Fortes, Filomeno
    National Institute Public Heatlh, Angola.
    Dimbu, Rafael
    National Institute Public Heatlh, Angola.
    Saraiva, Nilton
    National Institute Public Heatlh, Angola.
    Mendes, Cristina
    NOVA University of Lisbon, Portugal.
    Istrate, Claudia
    NOVA University of Lisbon, Portugal.
    Molecular Epidemiology of Rotavirus in Four Provinces of Angola Before Vaccine Introduction2016Ingår i: Journal of Medical Virology, ISSN 0146-6615, E-ISSN 1096-9071, Vol. 88, nr 9, s. 1511-1520Artikel i tidskrift (Refereegranskat)
    Abstract [en]

    Angola is a sub-Saharan country in southern Africa highly affected by diarrhoeal disease with limited epidemiological data regarding etiologic agents. This study was performed during 2012-2013, prior to rotavirus vaccine introduction, with the objective to detect and characterize the rotavirus strains circulating in four provinces of the country: Huambo, Luanda, Zaire, and Cabinda. A high rotavirus detection rate (35%, 117/334) was observed. G1 was the most common G-genotype (83.6%), whereas P[8] (50.9%) followed by P[6] (38.8%) were the most common P-types. G1P[8] was identified as the predominant combination (50%), followed by the unusual G1P[6] (29.3%). Strains such G2P[4], G8P[6], G9P[6], and G12P[6] were also found in lower frequencies (5.2-1.7%). The P[6] strains did not cluster in the phylogenetic trees according to their geographic origin or even the corresponding G-genotype, suggesting a limited number of recent introductions and extensive reassortment events. Our results represent the first report on rotavirus genotype profiles in Angola, showing a wide circulation of the unusual genotype G1P[6], and underline the importance of RV surveillance after the vaccine introduction. (C) 2016 Wiley Periodicals, Inc.

  • 44.
    Bialowas, Sonja
    et al.
    Linköpings universitet, Institutionen för klinisk och experimentell medicin, Avdelningen för mikrobiologi och molekylär medicin. Linköpings universitet, Medicinska fakulteten.
    Hagbom, Marie
    Linköpings universitet, Institutionen för klinisk och experimentell medicin, Avdelningen för mikrobiologi och molekylär medicin. Linköpings universitet, Medicinska fakulteten.
    Nordgren, Johan
    Linköpings universitet, Institutionen för klinisk och experimentell medicin, Avdelningen för mikrobiologi och molekylär medicin. Linköpings universitet, Medicinska fakulteten.
    Karlsson, Thommie
    Linköpings universitet, Institutionen för klinisk och experimentell medicin, Avdelningen för mikrobiologi och molekylär medicin. Linköpings universitet, Medicinska fakulteten.
    Sharma, Sumit
    Linköpings universitet, Institutionen för klinisk och experimentell medicin, Avdelningen för mikrobiologi och molekylär medicin. Linköpings universitet, Medicinska fakulteten.
    Magnusson, Karl-Eric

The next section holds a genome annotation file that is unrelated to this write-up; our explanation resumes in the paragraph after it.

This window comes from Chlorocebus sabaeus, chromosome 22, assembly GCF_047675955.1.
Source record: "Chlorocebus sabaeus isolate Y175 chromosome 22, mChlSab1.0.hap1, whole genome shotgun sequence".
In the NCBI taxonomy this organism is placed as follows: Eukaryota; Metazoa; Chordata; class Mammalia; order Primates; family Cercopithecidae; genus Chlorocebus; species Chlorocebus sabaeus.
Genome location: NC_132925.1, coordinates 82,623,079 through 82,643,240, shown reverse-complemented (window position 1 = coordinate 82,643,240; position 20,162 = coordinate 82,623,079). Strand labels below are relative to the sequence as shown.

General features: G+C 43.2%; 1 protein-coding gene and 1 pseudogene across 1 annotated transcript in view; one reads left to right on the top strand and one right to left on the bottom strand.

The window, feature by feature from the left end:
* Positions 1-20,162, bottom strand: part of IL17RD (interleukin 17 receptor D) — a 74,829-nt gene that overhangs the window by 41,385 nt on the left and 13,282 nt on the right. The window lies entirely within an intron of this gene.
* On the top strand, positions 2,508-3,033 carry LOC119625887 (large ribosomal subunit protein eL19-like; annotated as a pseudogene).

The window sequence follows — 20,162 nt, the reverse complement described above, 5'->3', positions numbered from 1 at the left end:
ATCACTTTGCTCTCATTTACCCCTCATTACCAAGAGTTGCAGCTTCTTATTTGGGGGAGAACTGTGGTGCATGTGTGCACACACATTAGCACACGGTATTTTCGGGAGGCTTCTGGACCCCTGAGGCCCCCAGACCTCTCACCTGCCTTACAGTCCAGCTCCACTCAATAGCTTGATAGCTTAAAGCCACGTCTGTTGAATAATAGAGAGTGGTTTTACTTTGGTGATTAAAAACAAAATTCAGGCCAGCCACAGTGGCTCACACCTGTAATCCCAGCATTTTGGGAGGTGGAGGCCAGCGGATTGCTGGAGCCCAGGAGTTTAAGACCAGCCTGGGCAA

Linköpings universitet, Institutionen för klinisk och experimentell medicin, Avdelningen för mikrobiologi och molekylär medicin. Linköpings universitet, Medicinska fakulteten.
    Svensson, Lennart
    Linköpings universitet, Institutionen för klinisk och experimentell medicin, Avdelningen för mikrobiologi och molekylär medicin. Linköpings universitet, Medicinska fakulteten.
    Rotavirus and Serotonin Cross-Talk in Diarrhoea2016Ingår i: PLOS ONE, E-ISSN 1932-6203, Vol. 11, nr 7, s. e0159660-Artikel i tidskrift (Refereegranskat)
    Abstract [en]

    Rotavirus (RV) has been shown to infect and stimulate secretion of serotonin from human enterochromaffin (EC) cells and to infect EC cells in the small intestine of mice. It remains to identify which intracellularly expressed viral protein(s) is responsible for this novel property and to further establish the clinical role of serotonin in RV infection. First, we found that siRNA specifically silencing NSP4 (siRNA(NSP4)) significantly attenuated secretion of serotonin from Rhesus rotavirus (RRV) infected EC tumor cells compared to siRNA(VP4), siRNA(VP6) and siRNA(VP7). Second, intracellular calcium mobilization and diarrhoeal capacity from virulent and avirulent porcine viruses correlated with the capacity to release serotonin from EC tumor cells. Third, following administration of serotonin, all (10/10) infants, but no (0/8) adult mice, responded with diarrhoea. Finally, blocking of serotonin receptors using Ondansetron significantly attenuated murine RV (strain EDIM) diarrhoea in infant mice (2.9 vs 4.5 days). Ondansetron-treated mice (n = 11) had significantly (p amp;lt; 0.05) less diarrhoea, lower diarrhoea severity score and lower total diarrhoea output as compared to mock-treated mice (n = 9). Similarly, Ondansetron-treated mice had better weight gain than mock-treated animals (p amp;lt; 0.05). A most surprising finding was that the serotonin receptor antagonist significantly (p amp;lt; 0.05) also attenuated total viral shedding. In summary, we show that intracellularly expressed NSP4 stimulates release of serotonin from human EC tumor cells and that serotonin participates in RV diarrhoea, which can be attenuated by Ondansetron.

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  • 45.
    Bucardo, F.
    et al.
    National Autonomous University of Leon UNAN Leon, Nicaragua.
    Gonzalez, F.
    National Autonomous University of Leon UNAN Leon, Nicaragua.
    Reyes, Y.
    National Autonomous University of Leon UNAN Leon, Nicaragua.
    Blandon, P.
    National Autonomous University of Leon UNAN Leon, Nicaragua.
    Saif, L.
    Ohio State University, OH USA.
    Nordgren, Johan
    Linköpings universitet, Institutionen för klinisk och experimentell medicin, Avdelningen för mikrobiologi och molekylär medicin. Linköpings universitet, Medicinska fakulteten.